clock menu more-arrow no yes

Suicides aren't more common during the holidays

A person sits in dread.
A person sits in dread.
Shutterstock

Every year, Americans hear about the several ways the holiday season is actually more dangerous. While it's true that there are some ways the holidays can pose a risk to your everyday health, it's also true that some of the concerns are overblown.

One of those concerns is suicide. While it's true that mental health issues of any kind should be taken very seriously no matter the time of the year, the idea that suicides increase over the holidays is, as the Centers for Disease Control and Prevention put it, "a long perpetuated myth."

In a review of the research, Rachel Vreeman and Aaron Carroll at Indiana University found suicides don't seem to increase before, during, or after the holidays in the US or around the world. Furthermore, people aren't more likely to commit suicide during the dark winter months.

average daily suicide rate per month

"It completely goes against what we would predict," Vreeman told CNN. "There are peaks of suicide in the warmer months, and they are fewer in the winter. It's true around the world, which is an interesting thing to think about."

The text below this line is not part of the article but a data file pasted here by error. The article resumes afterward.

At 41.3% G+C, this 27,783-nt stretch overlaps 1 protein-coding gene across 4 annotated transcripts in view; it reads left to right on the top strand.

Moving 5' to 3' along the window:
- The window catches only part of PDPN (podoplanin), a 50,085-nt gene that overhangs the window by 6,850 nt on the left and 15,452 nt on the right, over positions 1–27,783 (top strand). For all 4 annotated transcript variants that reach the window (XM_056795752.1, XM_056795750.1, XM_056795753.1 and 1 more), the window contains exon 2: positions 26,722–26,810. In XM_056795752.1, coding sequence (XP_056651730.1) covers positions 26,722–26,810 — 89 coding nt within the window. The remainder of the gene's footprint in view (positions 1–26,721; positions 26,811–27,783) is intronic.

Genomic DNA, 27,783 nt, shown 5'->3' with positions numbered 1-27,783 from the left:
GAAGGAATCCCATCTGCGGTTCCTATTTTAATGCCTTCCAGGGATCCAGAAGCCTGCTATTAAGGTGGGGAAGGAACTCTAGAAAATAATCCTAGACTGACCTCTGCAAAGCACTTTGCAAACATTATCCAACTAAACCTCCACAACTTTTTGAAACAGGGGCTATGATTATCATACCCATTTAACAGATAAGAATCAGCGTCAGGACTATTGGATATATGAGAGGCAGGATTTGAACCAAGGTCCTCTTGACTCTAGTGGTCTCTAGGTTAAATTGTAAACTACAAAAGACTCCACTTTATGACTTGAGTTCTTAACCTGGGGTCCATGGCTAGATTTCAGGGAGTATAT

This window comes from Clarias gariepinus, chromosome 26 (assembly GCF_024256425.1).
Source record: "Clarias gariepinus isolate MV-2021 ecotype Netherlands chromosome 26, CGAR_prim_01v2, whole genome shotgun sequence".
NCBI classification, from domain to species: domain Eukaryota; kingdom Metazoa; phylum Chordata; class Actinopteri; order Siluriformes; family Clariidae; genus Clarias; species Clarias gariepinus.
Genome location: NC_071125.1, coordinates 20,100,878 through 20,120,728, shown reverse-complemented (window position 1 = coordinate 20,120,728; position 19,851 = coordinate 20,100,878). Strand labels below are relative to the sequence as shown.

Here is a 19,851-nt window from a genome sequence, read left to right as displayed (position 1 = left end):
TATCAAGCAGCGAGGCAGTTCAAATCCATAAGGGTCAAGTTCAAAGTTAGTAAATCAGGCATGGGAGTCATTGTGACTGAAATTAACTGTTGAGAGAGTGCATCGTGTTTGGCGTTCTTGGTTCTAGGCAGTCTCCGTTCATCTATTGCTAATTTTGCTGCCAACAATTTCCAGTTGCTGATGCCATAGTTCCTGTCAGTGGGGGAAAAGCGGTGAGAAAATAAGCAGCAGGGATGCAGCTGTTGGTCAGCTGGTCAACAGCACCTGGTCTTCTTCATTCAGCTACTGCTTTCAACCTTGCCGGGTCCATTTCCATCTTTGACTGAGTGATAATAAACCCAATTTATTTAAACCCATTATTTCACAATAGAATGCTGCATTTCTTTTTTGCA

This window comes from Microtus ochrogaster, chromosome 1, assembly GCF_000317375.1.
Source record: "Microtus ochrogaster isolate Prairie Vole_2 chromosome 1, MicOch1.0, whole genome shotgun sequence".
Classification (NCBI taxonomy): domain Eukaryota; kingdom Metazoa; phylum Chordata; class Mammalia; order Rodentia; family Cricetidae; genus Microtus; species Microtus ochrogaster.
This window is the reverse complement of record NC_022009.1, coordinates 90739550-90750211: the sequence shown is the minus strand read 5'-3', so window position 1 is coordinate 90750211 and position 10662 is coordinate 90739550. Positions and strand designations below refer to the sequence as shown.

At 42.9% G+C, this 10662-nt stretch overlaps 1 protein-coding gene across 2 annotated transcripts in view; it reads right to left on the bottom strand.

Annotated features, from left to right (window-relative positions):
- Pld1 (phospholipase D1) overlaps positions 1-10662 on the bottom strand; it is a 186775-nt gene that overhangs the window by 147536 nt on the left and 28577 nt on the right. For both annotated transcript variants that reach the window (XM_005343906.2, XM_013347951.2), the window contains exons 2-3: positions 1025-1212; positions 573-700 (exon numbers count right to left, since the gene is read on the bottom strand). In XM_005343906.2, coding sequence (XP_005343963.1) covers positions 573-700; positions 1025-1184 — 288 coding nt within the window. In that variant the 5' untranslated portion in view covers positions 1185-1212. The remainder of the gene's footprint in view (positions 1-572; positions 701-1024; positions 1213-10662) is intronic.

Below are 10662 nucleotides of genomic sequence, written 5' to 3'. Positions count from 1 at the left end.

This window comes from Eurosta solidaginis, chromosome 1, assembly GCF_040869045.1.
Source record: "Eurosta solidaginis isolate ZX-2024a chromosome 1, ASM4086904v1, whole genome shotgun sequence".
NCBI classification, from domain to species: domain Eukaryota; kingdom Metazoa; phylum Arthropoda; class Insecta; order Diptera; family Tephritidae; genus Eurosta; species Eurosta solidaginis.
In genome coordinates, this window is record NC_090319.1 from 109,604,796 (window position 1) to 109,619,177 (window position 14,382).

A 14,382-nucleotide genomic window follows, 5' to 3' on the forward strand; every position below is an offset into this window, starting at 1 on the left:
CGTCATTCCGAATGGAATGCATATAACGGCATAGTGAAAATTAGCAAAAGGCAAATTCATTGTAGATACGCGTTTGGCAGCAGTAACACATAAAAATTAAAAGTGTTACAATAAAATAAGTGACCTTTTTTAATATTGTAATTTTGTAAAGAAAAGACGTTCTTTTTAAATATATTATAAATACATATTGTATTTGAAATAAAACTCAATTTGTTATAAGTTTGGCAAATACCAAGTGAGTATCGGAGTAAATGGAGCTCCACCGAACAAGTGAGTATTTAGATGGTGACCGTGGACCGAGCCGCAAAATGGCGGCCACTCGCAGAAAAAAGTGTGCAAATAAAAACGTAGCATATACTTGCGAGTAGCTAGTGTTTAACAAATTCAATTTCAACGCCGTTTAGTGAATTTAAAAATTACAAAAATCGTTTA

Vreeman and Carroll caution that this doesn't in any way mean that suicides don't happen during the holiday season — and concerns with suicidal thoughts should still be taken very seriously. They clarify, "The epidemiological evidence just does not support that the holidays are a time of increased risk."

Some experts see this myth as a serious public health concern. Dan Romer at the Annenberg Public Policy Center at the University of Pennsylvania wrote, "The problem with making the myth credible is that media content that makes suicide appear more common can encourage vulnerable individuals to consider it. Although we have no direct evidence for such an effect of the holiday myth, other evidence indicates that the media can influence vulnerable people to attempt suicide. This has led various public health agencies and organizations to encourage more accurate reporting about suicide by the news media (see www.reportingonsuicide.org)."


Correction: The chart in this post originally claimed to show the average number of suicides per month. It actually shows the average daily suicide rate per month.

Sign up for the newsletter The Weeds

Understand how policy impacts people. Delivered Fridays.